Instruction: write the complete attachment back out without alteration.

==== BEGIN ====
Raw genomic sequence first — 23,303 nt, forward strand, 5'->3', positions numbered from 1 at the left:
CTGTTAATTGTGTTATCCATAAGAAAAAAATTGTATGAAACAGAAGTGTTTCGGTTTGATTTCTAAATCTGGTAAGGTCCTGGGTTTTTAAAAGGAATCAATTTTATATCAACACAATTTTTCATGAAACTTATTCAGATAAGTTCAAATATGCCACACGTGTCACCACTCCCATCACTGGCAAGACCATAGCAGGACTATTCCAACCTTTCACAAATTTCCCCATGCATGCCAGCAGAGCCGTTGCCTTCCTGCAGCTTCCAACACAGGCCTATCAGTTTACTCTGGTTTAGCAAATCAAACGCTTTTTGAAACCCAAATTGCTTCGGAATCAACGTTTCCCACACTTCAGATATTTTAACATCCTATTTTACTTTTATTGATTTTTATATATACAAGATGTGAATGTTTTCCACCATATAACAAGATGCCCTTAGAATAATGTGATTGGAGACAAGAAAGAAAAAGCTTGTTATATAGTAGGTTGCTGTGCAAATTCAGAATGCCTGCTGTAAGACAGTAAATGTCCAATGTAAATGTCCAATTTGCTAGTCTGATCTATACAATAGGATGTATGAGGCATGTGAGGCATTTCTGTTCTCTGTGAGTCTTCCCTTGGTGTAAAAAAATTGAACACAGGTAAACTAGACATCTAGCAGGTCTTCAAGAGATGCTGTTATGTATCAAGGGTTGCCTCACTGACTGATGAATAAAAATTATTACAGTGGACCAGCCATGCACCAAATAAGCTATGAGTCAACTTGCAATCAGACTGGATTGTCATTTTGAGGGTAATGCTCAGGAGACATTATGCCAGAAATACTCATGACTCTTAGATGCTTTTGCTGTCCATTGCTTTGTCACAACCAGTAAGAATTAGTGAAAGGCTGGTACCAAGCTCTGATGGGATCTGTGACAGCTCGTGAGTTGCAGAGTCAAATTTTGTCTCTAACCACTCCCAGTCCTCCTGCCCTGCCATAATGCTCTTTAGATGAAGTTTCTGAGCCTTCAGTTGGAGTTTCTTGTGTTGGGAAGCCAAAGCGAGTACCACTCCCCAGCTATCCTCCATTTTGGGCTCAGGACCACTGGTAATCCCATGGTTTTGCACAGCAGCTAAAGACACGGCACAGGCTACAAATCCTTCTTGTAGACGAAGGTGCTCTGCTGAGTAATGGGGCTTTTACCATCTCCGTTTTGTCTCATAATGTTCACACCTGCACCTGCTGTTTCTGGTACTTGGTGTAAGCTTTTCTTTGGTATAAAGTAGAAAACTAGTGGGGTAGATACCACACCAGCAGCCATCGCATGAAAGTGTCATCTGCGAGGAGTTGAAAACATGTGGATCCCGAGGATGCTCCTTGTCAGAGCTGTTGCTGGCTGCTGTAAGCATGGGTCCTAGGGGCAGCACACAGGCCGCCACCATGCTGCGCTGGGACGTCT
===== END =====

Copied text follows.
Raw genomic sequence first — 23,303 nt, forward strand, 5'->3', positions numbered from 1 at the left:
CTGTTAATTGTGTTATCCATAAGAAAAAAATTGTATGAAACAGAAGTGTTTCGGTTTGATTTCTAAATCTGGTAAGGTCCTGGGTTTTTAAAAGGAATCAATTTTATATCAACACAATTTTTCATGAAACTTATTCAGATAAGTTCAAATATGCCACACGTGTCACCACTCCCATCACTGGCAAGACCATAGCAGGACTATTCCAACCTTTCACAAATTTCCCCATGCATGCCAGCAGAGCCGTTGCCTTCCTGCAGCTTCCAACACAGGCCTATCAGTTTACTCTGGTTTAGCAAATCAAACGCTTTTTGAAACCCAAATTGCTTCGGAATCAACGTTTCCCACACTTCAGATATTTTAACATCCTATTTTACTTTTATTGATTTTTATATATACAAGATGTGAATGTTTTCCACCATATAACAAGATGCCCTTAGAATAATGTGATTGGAGACAAGAAAGAAAAAGCTTGTTATATAGTAGGTTGCTGTGCAAATTCAGAATGCCTGCTGTAAGACAGTAAATGTCCAATGTAAATGTCCAATTTGCTAGTCTGATCTATACAATAGGATGTATGAGGCATGTGAGGCATTTCTGTTCTCTGTGAGTCTTCCCTTGGTGTAAAAAAATTGAACACAGGTAAACTAGACATCTAGCAGGTCTTCAAGAGATGCTGTTATGTATCAAGGGTTGCCTCACTGACTGATGAATAAAAATTATTACAGTGGACCAGCCATGCACCAAATAAGCTATGAGTCAACTTGCAATCAGACTGGATTGTCATTTTGAGGGTAATGCTCAGGAGACATTATGCCAGAAATACTCATGACTCTTAGATGCTTTTGCTGTCCATTGCTTTGTCACAACCAGTAAGAATTAGTGAAAGGCTGGTACCAAGCTCTGATGGGATCTGTGACAGCTCGTGAGTTGCAGAGTCAAATTTTGTCTCTAACCACTCCCAGTCCTCCTGCCCTGCCATAATGCTCTTTAGATGAAGTTTCTGAGCCTTCAGTTGGAGTTTCTTGTGTTGGGAAGCCAAAGCGAGTACCACTCCCCAGCTATCCTCCATTTTGGGCTCAGGACCACTGGTAATCCCATGGTTTTGCACAGCAGCTAAAGACACGGCACAGGCTACAAATCCTTCTTGTAGACGAAGGTGCTCTGCTGAGTAATGGGGCTTTTACCATCTCCGTTTTGTCTCATAATGTTCACACCTGCACCTGCTGTTTCTGGTACTTGGTGTAAGCTTTTCTTTGGTATAAAGTAGAAAACTAGTGGGGTAGATACCACACCAGCAGCCATCGCATGAAAGTGTCATCTGCGAGGAGTTGAAAACATGTGGATCCCGAGGATGCTCCTTGTCAGAGCTGTTGCTGGCTGCTGTAAGCATGGGTCCTAGGGGCAGCACACAGGCCGCCACCATGCTGCGCTGGGACGTCT